The first thing I look for on a newly installed desktop operating system is the lineup of application icons on the panel. Are the apps (especially system utilities) a user most likely to use on the panel, or do they have to go digging for them in the menu?
Pardus 2009 desktop with the Lancelot menu
Pardus 2009 sports very few applications icons on the panel. Aside from the Network Manager and the menu launcher icons, Pardus provides very little else on the panel. Need to launch a browser after first boot? You will have to dig two levels in to the menu to get at Firefox or Konqueror. Most distros place an icon of their default browser and other must-use applications on the panel, and that’s what’s expected of all distros. At least that’s what I expect. Place the icons of applications your users are most likely to use (you know, like a browser, system updater, etc) right on the panel.
One very, very good aspect of a Pardus installation is Kaptan, a system configuration utility. Kaptan helps you to customize a newly installed system, and it can be called at any other time. Virtually all distros have their own version of Kaptan, but Kaptan offers more configuration details than you’ll find on other distros. That said, some of the options available on Kaptan should be on by default. For example, the system update utility should be enabled out-of-the-box and its icon placed on the panel.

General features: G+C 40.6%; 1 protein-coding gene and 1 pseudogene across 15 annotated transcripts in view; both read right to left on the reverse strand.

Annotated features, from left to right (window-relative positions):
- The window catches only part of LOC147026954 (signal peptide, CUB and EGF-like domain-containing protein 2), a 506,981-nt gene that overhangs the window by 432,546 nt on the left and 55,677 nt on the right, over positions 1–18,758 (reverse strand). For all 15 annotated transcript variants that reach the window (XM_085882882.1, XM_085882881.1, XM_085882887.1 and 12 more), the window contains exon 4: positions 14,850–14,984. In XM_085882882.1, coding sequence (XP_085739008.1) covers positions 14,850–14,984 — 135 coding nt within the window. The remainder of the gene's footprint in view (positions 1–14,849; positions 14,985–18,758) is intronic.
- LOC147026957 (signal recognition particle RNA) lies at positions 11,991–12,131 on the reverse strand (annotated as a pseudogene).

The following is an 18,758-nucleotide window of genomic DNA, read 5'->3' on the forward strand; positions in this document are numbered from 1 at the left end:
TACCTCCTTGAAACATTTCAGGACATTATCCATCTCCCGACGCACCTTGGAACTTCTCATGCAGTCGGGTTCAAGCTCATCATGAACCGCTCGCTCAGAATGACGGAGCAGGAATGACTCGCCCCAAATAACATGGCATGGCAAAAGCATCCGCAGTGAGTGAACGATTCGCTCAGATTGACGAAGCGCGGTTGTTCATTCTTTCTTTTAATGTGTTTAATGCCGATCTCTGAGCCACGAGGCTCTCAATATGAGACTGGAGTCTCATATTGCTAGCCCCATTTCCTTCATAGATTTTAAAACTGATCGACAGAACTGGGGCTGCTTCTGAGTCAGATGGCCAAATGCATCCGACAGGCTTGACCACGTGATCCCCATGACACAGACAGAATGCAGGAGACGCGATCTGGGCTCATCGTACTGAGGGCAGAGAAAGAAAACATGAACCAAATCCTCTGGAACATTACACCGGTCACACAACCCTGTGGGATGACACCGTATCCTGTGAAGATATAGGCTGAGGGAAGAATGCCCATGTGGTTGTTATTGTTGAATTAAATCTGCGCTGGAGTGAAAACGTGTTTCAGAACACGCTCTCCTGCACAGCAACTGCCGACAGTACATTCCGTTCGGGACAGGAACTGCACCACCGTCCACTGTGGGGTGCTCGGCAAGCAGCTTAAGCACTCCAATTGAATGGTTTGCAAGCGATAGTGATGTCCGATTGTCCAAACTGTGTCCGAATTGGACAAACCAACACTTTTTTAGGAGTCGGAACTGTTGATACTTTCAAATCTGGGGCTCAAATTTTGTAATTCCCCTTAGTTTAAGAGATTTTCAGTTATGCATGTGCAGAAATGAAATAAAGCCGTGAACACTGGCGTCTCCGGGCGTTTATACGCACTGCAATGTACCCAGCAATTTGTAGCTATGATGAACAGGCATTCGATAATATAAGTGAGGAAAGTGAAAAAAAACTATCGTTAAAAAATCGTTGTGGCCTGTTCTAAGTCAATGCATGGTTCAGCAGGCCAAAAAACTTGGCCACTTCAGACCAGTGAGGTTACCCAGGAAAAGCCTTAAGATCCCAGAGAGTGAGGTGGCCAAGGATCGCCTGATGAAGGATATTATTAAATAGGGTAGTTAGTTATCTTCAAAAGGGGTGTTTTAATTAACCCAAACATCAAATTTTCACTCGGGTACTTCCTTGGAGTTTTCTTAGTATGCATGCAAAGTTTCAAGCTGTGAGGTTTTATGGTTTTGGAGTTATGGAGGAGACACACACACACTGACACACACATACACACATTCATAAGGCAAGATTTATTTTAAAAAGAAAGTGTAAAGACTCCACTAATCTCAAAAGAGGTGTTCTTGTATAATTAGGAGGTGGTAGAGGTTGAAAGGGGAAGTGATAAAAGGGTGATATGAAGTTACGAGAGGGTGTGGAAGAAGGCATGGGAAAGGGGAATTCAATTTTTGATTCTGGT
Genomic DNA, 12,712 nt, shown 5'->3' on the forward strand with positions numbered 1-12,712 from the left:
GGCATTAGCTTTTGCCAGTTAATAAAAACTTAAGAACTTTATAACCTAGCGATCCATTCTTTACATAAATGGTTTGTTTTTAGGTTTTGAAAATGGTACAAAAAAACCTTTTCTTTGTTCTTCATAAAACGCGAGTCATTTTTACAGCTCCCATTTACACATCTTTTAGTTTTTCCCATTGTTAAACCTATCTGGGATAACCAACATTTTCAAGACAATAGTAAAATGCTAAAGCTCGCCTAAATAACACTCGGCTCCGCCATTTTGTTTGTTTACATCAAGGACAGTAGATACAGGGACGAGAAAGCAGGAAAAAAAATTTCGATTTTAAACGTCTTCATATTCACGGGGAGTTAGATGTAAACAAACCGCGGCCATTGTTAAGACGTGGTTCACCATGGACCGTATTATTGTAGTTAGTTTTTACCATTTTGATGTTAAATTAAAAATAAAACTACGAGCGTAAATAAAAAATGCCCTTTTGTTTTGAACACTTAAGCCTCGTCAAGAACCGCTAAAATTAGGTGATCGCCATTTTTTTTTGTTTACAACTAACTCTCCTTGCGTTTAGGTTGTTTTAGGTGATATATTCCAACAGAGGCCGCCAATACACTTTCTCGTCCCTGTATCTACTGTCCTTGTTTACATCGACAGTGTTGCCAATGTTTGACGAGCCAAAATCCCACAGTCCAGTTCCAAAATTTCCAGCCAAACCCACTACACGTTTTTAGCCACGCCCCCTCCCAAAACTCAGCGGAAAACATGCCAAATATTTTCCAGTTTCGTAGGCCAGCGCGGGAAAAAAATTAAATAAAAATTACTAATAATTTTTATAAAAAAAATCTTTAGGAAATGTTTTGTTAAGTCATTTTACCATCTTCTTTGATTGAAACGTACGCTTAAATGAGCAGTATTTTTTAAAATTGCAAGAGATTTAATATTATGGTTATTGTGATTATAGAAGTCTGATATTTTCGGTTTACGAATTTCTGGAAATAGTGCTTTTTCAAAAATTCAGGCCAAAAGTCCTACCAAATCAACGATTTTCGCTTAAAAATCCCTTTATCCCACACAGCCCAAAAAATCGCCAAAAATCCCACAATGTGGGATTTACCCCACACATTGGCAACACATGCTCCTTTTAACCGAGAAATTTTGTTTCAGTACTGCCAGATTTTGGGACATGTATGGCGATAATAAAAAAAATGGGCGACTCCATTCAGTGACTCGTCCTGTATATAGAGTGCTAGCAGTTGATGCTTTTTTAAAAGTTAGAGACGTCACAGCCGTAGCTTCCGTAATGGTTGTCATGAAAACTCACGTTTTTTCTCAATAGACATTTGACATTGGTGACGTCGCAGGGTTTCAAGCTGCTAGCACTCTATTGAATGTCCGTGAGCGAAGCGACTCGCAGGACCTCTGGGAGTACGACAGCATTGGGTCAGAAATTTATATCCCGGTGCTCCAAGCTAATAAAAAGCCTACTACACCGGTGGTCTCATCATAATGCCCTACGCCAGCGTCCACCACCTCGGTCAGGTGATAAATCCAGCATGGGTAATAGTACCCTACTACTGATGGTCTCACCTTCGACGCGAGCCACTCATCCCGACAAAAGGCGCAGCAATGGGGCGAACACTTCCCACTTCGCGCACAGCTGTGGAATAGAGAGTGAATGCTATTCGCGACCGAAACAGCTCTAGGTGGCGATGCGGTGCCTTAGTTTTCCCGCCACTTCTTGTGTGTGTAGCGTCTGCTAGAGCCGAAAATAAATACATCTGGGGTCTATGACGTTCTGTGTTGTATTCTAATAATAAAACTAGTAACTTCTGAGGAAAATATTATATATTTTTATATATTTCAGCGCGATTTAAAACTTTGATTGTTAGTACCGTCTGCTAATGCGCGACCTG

Kaptan (with the update utility option enabled)
By default, Pardus uses the kick-off style menu, and you can always switch to the simple, classical menu style. A third menu style – Lancelot – may be optionally set by using Kaptan (also by selecting Add Widget to Panel when right-clicking on the Panel). Lancelot is like a blend of the kick-off and classical menus. While it looks more stylish (than the kick-off style), Lancelot lacks some of the features of the kick-off style. For example, on the kick-off style, you can add applications icons to the panel by right-clicking on it and selecting Add to Panel. You can’t do that with Lancelot. With Lancelot, you may only add to or remove items from your Favorites.